Dozens of cool, innovative businesses pop up across the US every day, bringing new technologies, entertainment options, and services to their local communities.
Throughout the year, we've highlighted several of these small, independent businesses that have opened over the past five years or so in New York City, San Francisco, Houston, Portland, Boston, New Orleans, Los Angeles, and Chicago, and now we've scoured the rest of the country for inventive new ventures.
From a pizza oven on wheels to a boutique where everything's free — with a catch, of course — there are plenty of smart places to check out. Read on to see our top 50.
Editing by Alex Morrell. Additional reporting by Lauren Browning.
5 Rabbit Cervecería
What it is: A Latin-influenced craft brewery that bases its beers on Aztec culture.
Why it's cool: Located just outside Chicago, the first Latin microbrewery, or cervecería, in the US infuses its brews with ancho chili, piloncillo cane sugar, and other Latin flavors. Inspired by an Aztec myth, 5 Rabbit names all of its beers to coincide with the Aztec calendar.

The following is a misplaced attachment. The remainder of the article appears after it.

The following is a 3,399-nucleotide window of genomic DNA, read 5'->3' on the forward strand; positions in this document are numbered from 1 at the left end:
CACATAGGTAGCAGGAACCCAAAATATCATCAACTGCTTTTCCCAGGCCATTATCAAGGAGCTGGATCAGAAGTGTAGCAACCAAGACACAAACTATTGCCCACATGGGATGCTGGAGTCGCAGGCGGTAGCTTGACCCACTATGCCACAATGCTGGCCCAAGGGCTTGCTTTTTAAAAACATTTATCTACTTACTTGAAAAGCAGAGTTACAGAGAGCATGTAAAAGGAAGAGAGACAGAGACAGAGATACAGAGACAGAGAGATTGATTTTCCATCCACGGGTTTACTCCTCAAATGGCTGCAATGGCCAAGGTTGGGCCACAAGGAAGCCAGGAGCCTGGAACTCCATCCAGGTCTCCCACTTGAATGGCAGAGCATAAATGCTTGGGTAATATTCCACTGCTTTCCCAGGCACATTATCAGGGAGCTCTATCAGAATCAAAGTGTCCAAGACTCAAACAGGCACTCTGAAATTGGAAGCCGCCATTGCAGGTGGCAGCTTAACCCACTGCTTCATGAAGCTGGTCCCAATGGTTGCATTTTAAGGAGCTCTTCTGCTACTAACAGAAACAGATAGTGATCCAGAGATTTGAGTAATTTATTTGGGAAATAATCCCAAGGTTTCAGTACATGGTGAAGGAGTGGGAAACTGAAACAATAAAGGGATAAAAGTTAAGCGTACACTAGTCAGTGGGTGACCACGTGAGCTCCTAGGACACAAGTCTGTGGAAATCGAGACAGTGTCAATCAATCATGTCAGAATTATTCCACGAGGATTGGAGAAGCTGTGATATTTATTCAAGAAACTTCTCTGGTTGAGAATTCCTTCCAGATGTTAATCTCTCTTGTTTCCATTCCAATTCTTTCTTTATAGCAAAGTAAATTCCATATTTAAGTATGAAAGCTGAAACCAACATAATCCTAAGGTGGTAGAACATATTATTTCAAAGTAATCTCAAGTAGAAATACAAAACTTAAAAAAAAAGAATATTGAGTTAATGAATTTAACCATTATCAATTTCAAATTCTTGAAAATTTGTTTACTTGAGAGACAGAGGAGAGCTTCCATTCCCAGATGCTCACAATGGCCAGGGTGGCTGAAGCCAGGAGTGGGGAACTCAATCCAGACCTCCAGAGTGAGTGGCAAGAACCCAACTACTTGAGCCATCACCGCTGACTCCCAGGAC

Angela & Roi
What it is: A handbag company that has a unique charity-donation policy.
Why it's cool: Angela & Roi handbags come in all sorts of colors, but when choosing, most customers don't just think about the color they like; they also think about the "color" they're donating to. A portion of each bag sale goes to the charity whose color coordinates with the bag — red is for HIV/AIDS, pink is for breast cancer, and so forth. Angela & Roi bags are also eco-conscious, made without animal products or sweatshop labor.
What it is: A brand that believes in ethically produced clothing and dressing up every day.
Why it's cool: This online retailer based in Denver claims to make it easier to get dressed in the morning, whether you’re running errands, heading to work, or grabbing coffee with a friend. This fair-trade fashion label was created by E.A. Lepine, a designer intent on trading lazy-day yoga pants for casual, comfortable, and trendy dresses.
All items sold at Arrowroot are sewn by a group of seven women in Tegucigalpa, Honduras. The women earn fair wages — about $10 to $12 an hour, enough to support a family — and healthcare benefits.
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